How malnutrition kills
28 September 2000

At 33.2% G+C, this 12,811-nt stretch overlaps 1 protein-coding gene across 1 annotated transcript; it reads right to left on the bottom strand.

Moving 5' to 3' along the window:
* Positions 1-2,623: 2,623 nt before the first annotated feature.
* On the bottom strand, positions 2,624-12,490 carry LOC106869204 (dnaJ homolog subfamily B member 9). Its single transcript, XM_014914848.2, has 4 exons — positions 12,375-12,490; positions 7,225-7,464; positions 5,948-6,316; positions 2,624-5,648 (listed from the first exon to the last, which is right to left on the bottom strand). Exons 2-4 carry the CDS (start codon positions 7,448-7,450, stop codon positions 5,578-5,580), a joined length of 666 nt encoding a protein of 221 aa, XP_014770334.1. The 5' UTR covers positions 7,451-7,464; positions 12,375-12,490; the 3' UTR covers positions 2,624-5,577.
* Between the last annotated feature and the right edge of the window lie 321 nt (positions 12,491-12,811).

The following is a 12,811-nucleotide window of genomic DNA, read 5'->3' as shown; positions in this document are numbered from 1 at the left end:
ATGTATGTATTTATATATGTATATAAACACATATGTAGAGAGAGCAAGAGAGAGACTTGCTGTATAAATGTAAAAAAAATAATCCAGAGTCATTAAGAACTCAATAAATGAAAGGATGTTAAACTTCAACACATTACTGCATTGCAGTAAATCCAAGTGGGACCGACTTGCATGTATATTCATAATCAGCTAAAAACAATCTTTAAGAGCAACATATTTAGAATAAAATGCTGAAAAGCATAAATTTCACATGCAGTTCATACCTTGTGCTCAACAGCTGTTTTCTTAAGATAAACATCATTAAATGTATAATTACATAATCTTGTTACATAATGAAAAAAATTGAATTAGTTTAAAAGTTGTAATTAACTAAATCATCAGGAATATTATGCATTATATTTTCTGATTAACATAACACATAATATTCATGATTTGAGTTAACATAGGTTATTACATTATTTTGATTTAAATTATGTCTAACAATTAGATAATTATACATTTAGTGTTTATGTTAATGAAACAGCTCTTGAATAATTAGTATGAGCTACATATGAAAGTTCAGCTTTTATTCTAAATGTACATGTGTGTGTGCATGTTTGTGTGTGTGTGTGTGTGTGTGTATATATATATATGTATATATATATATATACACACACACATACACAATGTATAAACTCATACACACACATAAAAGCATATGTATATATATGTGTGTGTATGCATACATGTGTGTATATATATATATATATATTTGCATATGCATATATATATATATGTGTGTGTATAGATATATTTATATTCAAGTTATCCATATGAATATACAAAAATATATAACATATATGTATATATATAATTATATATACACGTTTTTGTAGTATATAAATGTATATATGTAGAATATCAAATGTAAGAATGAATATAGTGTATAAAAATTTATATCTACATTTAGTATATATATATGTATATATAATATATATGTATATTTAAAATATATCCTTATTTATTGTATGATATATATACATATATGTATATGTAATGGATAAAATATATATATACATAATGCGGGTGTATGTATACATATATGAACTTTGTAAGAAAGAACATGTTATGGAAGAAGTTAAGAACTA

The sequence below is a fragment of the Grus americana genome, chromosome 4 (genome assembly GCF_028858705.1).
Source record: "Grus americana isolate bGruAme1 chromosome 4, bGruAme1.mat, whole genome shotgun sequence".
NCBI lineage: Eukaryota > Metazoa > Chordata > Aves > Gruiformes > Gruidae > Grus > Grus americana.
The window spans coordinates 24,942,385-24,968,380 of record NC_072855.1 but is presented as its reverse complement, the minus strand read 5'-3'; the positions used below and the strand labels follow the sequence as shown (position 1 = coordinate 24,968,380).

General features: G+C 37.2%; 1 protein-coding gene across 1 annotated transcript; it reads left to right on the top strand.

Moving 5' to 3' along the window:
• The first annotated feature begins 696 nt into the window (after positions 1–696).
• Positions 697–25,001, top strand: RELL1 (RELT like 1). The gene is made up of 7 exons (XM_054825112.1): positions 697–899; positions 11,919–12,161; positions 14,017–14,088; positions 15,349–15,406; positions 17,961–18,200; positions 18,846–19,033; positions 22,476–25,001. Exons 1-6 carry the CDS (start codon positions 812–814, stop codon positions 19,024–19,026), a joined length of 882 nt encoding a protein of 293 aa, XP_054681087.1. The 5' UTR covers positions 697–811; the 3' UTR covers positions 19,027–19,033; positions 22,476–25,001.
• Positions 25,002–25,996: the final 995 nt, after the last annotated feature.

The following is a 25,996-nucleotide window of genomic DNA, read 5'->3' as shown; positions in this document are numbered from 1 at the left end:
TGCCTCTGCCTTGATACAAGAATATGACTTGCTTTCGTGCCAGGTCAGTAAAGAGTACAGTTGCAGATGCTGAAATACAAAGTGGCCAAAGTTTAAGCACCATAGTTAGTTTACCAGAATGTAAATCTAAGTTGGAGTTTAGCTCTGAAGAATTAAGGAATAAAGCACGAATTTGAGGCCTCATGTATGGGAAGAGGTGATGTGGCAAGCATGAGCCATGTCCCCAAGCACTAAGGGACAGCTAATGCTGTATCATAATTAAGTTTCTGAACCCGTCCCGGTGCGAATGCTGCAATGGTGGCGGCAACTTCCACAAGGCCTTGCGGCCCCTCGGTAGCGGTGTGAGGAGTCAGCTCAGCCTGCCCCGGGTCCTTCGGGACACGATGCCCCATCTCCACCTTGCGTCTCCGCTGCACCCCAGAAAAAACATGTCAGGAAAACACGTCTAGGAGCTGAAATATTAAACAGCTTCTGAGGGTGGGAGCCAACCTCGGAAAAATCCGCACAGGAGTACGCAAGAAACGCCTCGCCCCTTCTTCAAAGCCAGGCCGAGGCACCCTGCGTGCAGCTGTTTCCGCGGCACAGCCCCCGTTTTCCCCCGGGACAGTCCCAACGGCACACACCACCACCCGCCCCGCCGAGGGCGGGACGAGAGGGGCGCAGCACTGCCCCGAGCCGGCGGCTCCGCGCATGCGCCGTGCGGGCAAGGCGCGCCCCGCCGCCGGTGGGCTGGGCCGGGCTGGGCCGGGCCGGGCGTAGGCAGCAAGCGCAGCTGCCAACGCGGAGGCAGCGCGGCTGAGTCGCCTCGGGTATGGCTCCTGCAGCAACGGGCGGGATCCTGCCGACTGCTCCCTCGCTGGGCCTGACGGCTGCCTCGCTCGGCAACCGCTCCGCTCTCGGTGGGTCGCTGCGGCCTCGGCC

The commonest form of malnutrition, called marasmus, results in an affected child being severely wasted, with no fat and very little muscle tissue left on his or her body. The internal organs, including the heart and the blood, are also weakened. The child is left with no reserves to fight infection, and any illness that comes along is likely to be fatal. The commonest causes of death during a famine are in fact infectious diseases, rather than starvation per se. Chief among these are pneumonia, diarrhoea, and measles. The other form of malnutrition, called kwashiorkor, in which the child's body is swollen, likewise kills by lowering resistance to infection. However, kwashiorkor can also be fatal in its own right, because of the disturbed levels of salts and minerals (electrolyte imbalances) that accompany it. In a therapeutic feeding centre, where only severely malnourished children are cared for, many deaths tend to occur at night. This is because these children are especially prone to low blood sugar (hypoglycaemia) and low body temperature (hypothermia).